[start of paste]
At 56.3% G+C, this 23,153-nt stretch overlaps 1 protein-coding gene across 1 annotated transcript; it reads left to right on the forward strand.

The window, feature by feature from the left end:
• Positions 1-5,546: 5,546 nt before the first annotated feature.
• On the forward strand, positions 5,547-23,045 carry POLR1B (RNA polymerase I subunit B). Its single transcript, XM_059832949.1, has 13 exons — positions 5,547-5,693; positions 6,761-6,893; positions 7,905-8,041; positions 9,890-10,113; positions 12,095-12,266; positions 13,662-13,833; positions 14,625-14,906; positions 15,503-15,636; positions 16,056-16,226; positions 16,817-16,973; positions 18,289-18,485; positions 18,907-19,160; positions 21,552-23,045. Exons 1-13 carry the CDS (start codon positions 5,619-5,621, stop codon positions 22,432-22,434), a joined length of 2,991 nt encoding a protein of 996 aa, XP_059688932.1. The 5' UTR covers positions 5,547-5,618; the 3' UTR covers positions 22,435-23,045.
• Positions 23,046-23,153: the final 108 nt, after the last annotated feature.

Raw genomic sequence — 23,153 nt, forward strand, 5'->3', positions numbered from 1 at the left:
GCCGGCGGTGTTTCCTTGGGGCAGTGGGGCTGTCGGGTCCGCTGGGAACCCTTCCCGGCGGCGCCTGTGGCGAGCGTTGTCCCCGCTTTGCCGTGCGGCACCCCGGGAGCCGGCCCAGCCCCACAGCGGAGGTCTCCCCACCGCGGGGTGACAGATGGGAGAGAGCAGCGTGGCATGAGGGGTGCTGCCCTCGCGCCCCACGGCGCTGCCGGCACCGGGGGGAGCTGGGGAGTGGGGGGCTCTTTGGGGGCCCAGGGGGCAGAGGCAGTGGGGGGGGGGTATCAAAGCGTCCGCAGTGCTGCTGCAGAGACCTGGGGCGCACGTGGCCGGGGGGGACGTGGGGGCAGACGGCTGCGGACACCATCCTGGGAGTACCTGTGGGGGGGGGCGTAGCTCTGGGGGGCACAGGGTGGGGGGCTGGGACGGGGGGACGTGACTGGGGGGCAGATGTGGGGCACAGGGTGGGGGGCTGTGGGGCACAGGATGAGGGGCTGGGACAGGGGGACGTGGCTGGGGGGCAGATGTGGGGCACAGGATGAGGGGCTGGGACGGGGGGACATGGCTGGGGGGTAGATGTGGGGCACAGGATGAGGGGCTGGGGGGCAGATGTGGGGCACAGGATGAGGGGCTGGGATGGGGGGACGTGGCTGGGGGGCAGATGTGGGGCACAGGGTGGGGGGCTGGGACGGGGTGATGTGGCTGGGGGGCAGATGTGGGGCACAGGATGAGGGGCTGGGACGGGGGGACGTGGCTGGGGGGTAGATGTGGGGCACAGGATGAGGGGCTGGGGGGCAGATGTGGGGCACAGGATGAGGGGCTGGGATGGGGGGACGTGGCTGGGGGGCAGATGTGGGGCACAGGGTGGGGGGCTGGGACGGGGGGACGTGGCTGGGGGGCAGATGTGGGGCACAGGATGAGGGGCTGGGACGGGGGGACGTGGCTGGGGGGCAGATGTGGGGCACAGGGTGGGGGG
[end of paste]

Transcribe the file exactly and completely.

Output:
At 56.3% G+C, this 23,153-nt stretch overlaps 1 protein-coding gene across 1 annotated transcript; it reads left to right on the forward strand.

The window, feature by feature from the left end:
• Positions 1-5,546: 5,546 nt before the first annotated feature.
• On the forward strand, positions 5,547-23,045 carry POLR1B (RNA polymerase I subunit B). Its single transcript, XM_059832949.1, has 13 exons — positions 5,547-5,693; positions 6,761-6,893; positions 7,905-8,041; positions 9,890-10,113; positions 12,095-12,266; positions 13,662-13,833; positions 14,625-14,906; positions 15,503-15,636; positions 16,056-16,226; positions 16,817-16,973; positions 18,289-18,485; positions 18,907-19,160; positions 21,552-23,045. Exons 1-13 carry the CDS (start codon positions 5,619-5,621, stop codon positions 22,432-22,434), a joined length of 2,991 nt encoding a protein of 996 aa, XP_059688932.1. The 5' UTR covers positions 5,547-5,618; the 3' UTR covers positions 22,435-23,045.
• Positions 23,046-23,153: the final 108 nt, after the last annotated feature.

Raw genomic sequence — 23,153 nt, forward strand, 5'->3', positions numbered from 1 at the left:
GCCGGCGGTGTTTCCTTGGGGCAGTGGGGCTGTCGGGTCCGCTGGGAACCCTTCCCGGCGGCGCCTGTGGCGAGCGTTGTCCCCGCTTTGCCGTGCGGCACCCCGGGAGCCGGCCCAGCCCCACAGCGGAGGTCTCCCCACCGCGGGGTGACAGATGGGAGAGAGCAGCGTGGCATGAGGGGTGCTGCCCTCGCGCCCCACGGCGCTGCCGGCACCGGGGGGAGCTGGGGAGTGGGGGGCTCTTTGGGGGCCCAGGGGGCAGAGGCAGTGGGGGGGGGGTATCAAAGCGTCCGCAGTGCTGCTGCAGAGACCTGGGGCGCACGTGGCCGGGGGGGACGTGGGGGCAGACGGCTGCGGACACCATCCTGGGAGTACCTGTGGGGGGGGGCGTAGCTCTGGGGGGCACAGGGTGGGGGGCTGGGACGGGGGGACGTGACTGGGGGGCAGATGTGGGGCACAGGGTGGGGGGCTGTGGGGCACAGGATGAGGGGCTGGGACAGGGGGACGTGGCTGGGGGGCAGATGTGGGGCACAGGATGAGGGGCTGGGACGGGGGGACATGGCTGGGGGGTAGATGTGGGGCACAGGATGAGGGGCTGGGGGGCAGATGTGGGGCACAGGATGAGGGGCTGGGATGGGGGGACGTGGCTGGGGGGCAGATGTGGGGCACAGGGTGGGGGGCTGGGACGGGGTGATGTGGCTGGGGGGCAGATGTGGGGCACAGGATGAGGGGCTGGGACGGGGGGACGTGGCTGGGGGGTAGATGTGGGGCACAGGATGAGGGGCTGGGGGGCAGATGTGGGGCACAGGATGAGGGGCTGGGATGGGGGGACGTGGCTGGGGGGCAGATGTGGGGCACAGGGTGGGGGGCTGGGACGGGGGGACGTGGCTGGGGGGCAGATGTGGGGCACAGGATGAGGGGCTGGGACGGGGGGACGTGGCTGGGGGGCAGATGTGGGGCACAGGGTGGGGGG